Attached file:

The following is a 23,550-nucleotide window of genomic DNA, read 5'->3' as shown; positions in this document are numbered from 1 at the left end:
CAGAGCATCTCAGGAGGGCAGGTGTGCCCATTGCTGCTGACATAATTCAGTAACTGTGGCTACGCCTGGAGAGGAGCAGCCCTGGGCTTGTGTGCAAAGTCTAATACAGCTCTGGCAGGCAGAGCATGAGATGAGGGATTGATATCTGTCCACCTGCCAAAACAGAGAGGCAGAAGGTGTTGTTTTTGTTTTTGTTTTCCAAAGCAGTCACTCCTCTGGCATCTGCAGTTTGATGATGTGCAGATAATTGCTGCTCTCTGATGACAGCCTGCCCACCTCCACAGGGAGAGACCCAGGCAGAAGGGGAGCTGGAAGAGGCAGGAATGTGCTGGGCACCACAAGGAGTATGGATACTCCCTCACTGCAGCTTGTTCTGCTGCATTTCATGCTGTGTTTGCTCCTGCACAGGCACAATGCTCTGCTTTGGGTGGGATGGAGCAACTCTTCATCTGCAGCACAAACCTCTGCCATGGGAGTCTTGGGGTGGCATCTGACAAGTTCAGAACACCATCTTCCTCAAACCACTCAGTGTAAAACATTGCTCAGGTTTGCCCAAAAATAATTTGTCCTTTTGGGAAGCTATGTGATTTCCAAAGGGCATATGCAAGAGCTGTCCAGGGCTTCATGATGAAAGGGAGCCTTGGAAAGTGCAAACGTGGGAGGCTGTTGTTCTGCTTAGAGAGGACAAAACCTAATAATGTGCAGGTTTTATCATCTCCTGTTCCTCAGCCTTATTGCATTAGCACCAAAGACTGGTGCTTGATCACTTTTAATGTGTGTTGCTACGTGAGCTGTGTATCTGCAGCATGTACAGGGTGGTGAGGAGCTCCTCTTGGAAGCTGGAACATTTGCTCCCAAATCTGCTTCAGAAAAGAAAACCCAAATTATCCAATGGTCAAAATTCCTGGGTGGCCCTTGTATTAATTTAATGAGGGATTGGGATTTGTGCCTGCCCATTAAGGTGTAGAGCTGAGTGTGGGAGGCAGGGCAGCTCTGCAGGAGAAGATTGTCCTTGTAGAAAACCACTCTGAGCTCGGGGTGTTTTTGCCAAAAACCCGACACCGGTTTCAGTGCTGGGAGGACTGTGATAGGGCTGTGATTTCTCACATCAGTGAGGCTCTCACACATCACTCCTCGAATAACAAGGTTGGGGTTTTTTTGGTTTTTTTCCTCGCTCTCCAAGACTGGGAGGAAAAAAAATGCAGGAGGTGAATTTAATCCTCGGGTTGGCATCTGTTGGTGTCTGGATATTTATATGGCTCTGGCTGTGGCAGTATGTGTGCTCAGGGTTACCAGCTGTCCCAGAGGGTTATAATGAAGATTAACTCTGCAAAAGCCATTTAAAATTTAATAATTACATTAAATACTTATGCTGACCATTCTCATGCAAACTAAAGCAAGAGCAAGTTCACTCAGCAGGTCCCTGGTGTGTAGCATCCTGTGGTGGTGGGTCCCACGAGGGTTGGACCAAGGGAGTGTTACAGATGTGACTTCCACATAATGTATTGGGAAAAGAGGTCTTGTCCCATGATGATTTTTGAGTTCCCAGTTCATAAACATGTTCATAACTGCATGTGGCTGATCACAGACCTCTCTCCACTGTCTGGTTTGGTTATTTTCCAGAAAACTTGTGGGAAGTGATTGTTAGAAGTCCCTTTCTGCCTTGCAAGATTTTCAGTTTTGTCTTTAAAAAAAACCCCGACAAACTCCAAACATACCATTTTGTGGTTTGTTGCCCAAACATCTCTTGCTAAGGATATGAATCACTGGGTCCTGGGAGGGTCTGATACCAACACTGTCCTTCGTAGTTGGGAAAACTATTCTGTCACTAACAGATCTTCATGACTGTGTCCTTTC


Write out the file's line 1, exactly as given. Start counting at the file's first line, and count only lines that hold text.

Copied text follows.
The following is a 23,550-nucleotide window of genomic DNA, read 5'->3' as shown; positions in this document are numbered from 1 at the left end: